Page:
Background: Simian immunodeficiency virus (SIV) infection in macaques chronically receiving ethanol results in significantly higher plasma viral loads and more rapid progression to end-stage disease. We thus hypothesized that the increased plasma viral load in ethanol-treated, SIV-infected macaques would negatively correlate with antigen-specific immune responses.
Methods: Rhesus macaques were administered ethanol or sucrose (n = 12 per group) by indwelling gastric catheters for 3 months and then intravenously infected with SIVMAC251. Peripheral blood T- and B-cell immunophenotyping and quantification were performed. Plasma was examined for viremia, levels of SIVEnv-specific binding, and neutralizing antibodies. Virus-specific interferon γ and tumor necrosis factor α cytokine responses to SIV-Nef, Gag, or Env peptide pools were measured in peripheral blood CD8+ T cells.
Results: Macaques receiving ethanol had both higher plasma viremia and virus-specific cellular immune responses compared with the sucrose-treated group. The emergence of virus-specific cytokine responses temporally correlated with the decline in mean plasma viral load after 14 days postinfection in all SIV-infected animals. However, neither the breadth and specificity nor the magnitude of virus-specific CD8+ T-cell responses correlated with early postpeak reductions in plasma viral loads. In fact, increased cytokine responses against Gag, gp120, and gp41 positively correlated with plasma viremia. Levels of SIV envelope–specific immunoglobulin G and neutralizing antibodies were similar over the disease course in both groups of macaques.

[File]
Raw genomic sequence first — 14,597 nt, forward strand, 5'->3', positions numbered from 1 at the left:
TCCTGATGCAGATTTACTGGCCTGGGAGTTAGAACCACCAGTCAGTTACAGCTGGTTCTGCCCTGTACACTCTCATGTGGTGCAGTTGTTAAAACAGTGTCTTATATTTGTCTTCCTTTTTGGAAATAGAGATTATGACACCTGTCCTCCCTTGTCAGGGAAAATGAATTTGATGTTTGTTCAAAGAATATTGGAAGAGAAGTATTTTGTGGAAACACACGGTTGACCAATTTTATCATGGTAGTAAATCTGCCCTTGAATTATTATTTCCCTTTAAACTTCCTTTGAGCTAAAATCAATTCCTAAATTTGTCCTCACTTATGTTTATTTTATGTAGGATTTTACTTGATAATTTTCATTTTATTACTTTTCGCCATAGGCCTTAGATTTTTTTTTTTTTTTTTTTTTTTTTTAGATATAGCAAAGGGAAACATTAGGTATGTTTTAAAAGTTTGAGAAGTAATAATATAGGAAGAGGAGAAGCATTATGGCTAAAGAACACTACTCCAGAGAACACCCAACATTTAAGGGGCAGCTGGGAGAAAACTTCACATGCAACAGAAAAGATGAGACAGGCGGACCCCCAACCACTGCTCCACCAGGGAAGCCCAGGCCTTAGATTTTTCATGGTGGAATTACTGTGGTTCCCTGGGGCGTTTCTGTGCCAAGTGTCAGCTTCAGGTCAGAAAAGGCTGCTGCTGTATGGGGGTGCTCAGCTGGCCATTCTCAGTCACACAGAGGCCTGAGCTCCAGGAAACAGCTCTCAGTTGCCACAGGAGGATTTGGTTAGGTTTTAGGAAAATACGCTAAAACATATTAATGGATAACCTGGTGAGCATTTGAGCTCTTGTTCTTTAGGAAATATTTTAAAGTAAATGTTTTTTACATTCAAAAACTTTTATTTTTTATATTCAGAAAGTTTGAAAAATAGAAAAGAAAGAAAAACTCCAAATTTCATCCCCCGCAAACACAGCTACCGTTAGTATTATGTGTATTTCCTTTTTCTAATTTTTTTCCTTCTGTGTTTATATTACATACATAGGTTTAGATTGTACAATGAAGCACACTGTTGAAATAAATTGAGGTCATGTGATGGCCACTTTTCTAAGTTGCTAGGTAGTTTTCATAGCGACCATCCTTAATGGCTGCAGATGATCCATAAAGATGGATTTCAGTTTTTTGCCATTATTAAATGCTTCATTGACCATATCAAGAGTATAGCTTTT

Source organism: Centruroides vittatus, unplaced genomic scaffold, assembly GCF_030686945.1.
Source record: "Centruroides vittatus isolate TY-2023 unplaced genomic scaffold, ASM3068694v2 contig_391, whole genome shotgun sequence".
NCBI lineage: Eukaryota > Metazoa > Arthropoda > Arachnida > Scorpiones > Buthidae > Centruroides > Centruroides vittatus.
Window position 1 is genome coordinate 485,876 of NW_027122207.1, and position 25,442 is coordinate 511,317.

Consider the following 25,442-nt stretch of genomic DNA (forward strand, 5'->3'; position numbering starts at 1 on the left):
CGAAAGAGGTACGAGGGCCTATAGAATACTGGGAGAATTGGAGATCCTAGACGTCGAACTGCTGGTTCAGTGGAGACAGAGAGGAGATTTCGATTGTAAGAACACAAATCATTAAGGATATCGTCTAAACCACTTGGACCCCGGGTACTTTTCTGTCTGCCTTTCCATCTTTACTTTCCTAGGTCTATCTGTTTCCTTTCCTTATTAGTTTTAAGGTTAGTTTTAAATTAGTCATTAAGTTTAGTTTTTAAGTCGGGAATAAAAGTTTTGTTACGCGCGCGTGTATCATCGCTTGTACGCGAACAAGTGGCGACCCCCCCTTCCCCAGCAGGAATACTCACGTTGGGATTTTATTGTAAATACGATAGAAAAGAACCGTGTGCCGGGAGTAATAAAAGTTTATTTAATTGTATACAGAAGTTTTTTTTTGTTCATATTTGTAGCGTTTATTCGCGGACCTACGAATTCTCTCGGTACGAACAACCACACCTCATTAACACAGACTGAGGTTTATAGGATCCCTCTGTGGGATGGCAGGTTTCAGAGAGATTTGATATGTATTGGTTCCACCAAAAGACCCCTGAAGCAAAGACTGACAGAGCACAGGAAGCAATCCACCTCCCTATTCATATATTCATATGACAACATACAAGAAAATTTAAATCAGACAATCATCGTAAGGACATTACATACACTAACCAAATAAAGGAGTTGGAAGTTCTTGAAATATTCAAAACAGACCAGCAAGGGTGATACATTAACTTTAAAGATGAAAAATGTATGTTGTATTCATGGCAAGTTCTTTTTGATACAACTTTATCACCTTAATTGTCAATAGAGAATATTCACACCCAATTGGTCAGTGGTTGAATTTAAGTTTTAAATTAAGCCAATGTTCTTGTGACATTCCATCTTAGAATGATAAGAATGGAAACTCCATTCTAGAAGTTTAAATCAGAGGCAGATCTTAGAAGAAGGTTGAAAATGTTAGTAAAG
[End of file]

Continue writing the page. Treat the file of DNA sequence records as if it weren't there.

Conclusions: Persistently higher antigen-specific cytokine responses in animals receiving ethanol are likely an effect of the higher viral loads and antigen persistence, rather than a cause of the increased viremia.